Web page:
marriages are recognized, but who will be unable to remarry if widowed
     or divorced
 –  Same-sex couples married in other states who may petition California
     for recognition.

The defendants have the burden of demonstrating that Prop. 8 is narrowly drawn to serve a compelling government interest. Olson and Boies will demonstrate at trial, however, that the initiative fails to advance even a single legitimate interest. Tellingly, when asked by Chief Judge Walker at an Oct. 14 hearing to identify any harm to opposite-sex marriage that would result from marriage equality, the defendants’ attorney answered “I don’t know.”

The case against Prop. 8 has proceeded with uncommon speed toward trial. In an order issued after the first hearing in the case, Chief Judge Walker stated: “Given that serious questions are raised in these proceedings … the court is inclined to proceed directly and expeditiously to the merits of plaintiffs’ claims. … The just, speedy and inexpensive determination of these issues would appear to call for proceeding promptly to trial.”

“More than 30 years ago, the United States Supreme Court recognized that marriage is one of the basic rights of man,” the suit states, referring to the Court’s decision in Loving v. Virginia.

Chad Griffin, board president of the American Foundation for Equal Rights, noted that near the time when the Supreme Court struck down interracial marriage bans with its 1967 Loving v. Virginia decision, a Gallup poll found that 73 percent of Americans did not approve of interracial marriage.

While Gov. Arnold Schwarzenegger and Attorney General Jerry Brown were named defendants in their official capacities, along with other state and county officials, Prop. 8 is being defended in court by a prominent conservative organization, the Alliance Defense Fund. Gov. Schwarzenegger earlier filed a brief that did not dispute the unconstitutionality of Prop. 8, and called for swift action by the courts. Attorney General Brown, the state’s chief law enforcement officer, filed a brief agreeing with the plaintiffs’ position that Prop. 8 is unconstitutional.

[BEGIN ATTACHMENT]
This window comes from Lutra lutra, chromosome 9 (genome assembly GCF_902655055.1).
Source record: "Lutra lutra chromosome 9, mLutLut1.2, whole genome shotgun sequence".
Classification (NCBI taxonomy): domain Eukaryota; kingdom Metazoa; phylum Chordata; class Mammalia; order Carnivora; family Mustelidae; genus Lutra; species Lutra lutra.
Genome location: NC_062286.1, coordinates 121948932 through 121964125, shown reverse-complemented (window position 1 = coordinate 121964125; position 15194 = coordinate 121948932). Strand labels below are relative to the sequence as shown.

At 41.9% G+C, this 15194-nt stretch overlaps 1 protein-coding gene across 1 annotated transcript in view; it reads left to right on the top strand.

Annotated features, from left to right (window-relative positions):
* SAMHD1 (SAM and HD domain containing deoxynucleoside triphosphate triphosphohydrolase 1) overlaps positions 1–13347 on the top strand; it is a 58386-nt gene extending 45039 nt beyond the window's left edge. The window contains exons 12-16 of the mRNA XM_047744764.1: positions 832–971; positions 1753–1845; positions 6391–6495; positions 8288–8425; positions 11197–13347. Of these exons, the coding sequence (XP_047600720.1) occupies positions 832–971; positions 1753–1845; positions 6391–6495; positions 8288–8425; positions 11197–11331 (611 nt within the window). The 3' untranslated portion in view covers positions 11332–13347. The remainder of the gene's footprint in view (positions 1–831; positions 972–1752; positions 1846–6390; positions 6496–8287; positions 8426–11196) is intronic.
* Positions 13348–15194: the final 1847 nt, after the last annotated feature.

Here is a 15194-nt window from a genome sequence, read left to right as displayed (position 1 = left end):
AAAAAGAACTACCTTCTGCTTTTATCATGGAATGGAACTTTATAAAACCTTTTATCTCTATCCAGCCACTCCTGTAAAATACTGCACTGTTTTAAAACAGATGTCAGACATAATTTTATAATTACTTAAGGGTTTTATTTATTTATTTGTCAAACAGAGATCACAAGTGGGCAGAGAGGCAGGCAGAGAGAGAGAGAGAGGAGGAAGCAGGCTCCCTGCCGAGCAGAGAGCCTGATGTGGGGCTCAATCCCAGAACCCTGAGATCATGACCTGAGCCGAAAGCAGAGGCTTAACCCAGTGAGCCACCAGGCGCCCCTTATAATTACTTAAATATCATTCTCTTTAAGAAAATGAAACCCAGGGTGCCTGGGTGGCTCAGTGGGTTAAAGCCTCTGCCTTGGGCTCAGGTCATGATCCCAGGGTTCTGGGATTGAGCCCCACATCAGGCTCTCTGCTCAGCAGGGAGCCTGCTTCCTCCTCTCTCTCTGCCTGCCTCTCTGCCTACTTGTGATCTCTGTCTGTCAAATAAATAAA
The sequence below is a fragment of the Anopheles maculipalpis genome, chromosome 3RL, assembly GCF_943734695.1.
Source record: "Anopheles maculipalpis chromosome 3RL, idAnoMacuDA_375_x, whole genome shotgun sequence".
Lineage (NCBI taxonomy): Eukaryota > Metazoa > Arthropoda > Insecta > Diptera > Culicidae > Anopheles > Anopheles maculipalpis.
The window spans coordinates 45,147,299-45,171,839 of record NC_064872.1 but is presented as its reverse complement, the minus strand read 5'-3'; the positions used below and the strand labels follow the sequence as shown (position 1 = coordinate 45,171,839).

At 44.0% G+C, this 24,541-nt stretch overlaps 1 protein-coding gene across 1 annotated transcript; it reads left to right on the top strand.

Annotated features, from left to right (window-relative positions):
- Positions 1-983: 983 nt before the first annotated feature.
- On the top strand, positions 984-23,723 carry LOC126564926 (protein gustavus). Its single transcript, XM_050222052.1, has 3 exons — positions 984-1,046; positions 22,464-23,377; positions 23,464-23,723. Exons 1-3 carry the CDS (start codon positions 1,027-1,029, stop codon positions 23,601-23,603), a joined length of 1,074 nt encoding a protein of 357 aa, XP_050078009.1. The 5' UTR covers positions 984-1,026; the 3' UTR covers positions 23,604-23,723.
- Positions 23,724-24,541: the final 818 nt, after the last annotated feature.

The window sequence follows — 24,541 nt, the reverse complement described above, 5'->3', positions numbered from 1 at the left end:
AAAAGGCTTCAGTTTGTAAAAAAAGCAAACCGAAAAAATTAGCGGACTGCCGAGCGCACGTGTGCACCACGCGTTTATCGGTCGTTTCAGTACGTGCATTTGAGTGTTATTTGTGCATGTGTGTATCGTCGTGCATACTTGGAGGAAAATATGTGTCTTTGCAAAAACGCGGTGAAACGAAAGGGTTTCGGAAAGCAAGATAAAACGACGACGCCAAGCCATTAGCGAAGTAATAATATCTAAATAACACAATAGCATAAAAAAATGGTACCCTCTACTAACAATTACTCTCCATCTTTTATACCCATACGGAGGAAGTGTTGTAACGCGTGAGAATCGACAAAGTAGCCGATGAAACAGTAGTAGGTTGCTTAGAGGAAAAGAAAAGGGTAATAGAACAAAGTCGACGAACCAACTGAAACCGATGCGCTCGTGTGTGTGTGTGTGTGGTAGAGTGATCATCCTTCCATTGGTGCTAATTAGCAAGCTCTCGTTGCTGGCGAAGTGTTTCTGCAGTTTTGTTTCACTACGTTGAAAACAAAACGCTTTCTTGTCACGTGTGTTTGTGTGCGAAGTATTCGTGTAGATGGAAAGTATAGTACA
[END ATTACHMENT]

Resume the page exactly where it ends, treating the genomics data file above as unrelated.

The ACLU, Lambda Legal, and National Center for Lesbian Rights (NCLR) are participating in the case as amici (friends of the court) in support of the plaintiffs. The City and County of San Francisco, led by City Attorney Dennis Herrera and Chief Deputy City Attorney Therese Stewart, are supporting the plaintiffs’ team as co-counsel, with a specific focus on the negative impact Prop. 8 has on government services and budgets. Herrera and Stewart led the legal battle toward the California Supreme Court decision that struck down California’s previous same-sex marriage ban.

The American Foundation for Equal Rights Advisory Board, which was announced January 9th, includes Julian Bond, Lt. Dan Choi, Margaret Hoover, Dolores Huerta, Cleve Jones, Stuart Milk, David Mixner, Hillary Rosen and Judy Shepard. For more information, see http://www.equalrightsfoundation.org/press-releases/american-foundation-for-eq ual-rights-names-advisory-board/.

Olson is a former U.S. Solicitor General and is widely regarded as one of the nation’s preeminent constitutional lawyers, and has argued 55 cases in the U.S. Supreme Court. Boies ranks as one of the leading trial lawyers of his generation, having secured landmark victories for clients in numerous areas of the law. This is the first time they have served alongside each other as co-counsel.